Vol 2. | May 26, 2023
This is part 1; I’ll finish it off next month, since I also need to talk about sand shading, in the Tech Topic.
(photos) The federal fan is a classic design element. They are round or oval, and can be made as ¼, ½ or a whole round.
This description is for drawing an elliptical /oval fan. The round fan is the same, but all of the elements are the same size.
As in any veneer work, the layout is critical. If you lay it out wrong there is no chance that you can cut it correctly, so take the time to draw it precisely. Making it is pretty straightforward once you have it drawn.
Drawing an oval without a computer involves two pins and a string. This technique has been used for centuries. The math to determine the pin locations (foci) and string length to get the shape and size you want is inconvenient, so I use a website called https://www.blocklayer.com/oval
You specify the oval, and it provides the foci and string length. I use this when my oval is bigger than a single piece of paper, otherwise I use https://www.blocklayer.com/oval-templates and print the oval at 100% of the size desired. Since the printer will sometimes change the scale, measure it after printing.
So, what dimensions do you make your oval? I make mine so that the length and width are the same ratio as the panel the oval will be placed in, i.e., if the panel is 9” x 12”, my oval has a 3:4 ratio of width to length. About 20%-25% of the length of the central panel seems about right. Print out an oval and place it on the panel and see if it looks right.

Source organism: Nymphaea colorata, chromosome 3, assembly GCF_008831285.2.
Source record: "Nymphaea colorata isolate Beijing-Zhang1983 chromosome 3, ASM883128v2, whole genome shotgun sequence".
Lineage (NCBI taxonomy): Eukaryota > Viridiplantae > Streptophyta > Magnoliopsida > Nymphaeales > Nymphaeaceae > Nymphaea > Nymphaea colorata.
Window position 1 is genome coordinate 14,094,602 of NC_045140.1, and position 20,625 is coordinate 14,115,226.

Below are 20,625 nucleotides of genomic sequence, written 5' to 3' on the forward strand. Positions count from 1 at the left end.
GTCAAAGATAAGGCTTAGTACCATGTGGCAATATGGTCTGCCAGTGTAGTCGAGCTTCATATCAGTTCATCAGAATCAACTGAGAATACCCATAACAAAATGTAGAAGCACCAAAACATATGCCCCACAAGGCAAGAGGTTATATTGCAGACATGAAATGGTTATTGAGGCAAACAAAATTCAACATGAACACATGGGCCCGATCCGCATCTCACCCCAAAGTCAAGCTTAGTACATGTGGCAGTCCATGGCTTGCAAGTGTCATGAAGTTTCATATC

Once you’ve decided the size, stick the printout to a piece of mdf and sand it exactly to the line. Label the top, front and back, and mark the four axis lines on the edges. This will be your template. You will use this for several things, and I save mine for potential future use.
Place your template on a piece of paper, trace the shape and the axis lines, and mark the top. Note on the paper whether the template was up or down when you drew it, since the two sides are not exactly the same.
Now you have a drawing of an oval with horizontal and vertical axes marked. So, how many segments do you want for your fan? I prefer that there not be a seam on the short axis (i.e. I don’t generally make a 16 segment fan), but I do generally have a seam on the long axis, so I have an even total number of pieces. For the fans in the pictures, I made 14 segments, seven on each half, so that there is no seam on the short axis. You could have an odd total number of segments but I’m not sure it’s worth the aggro.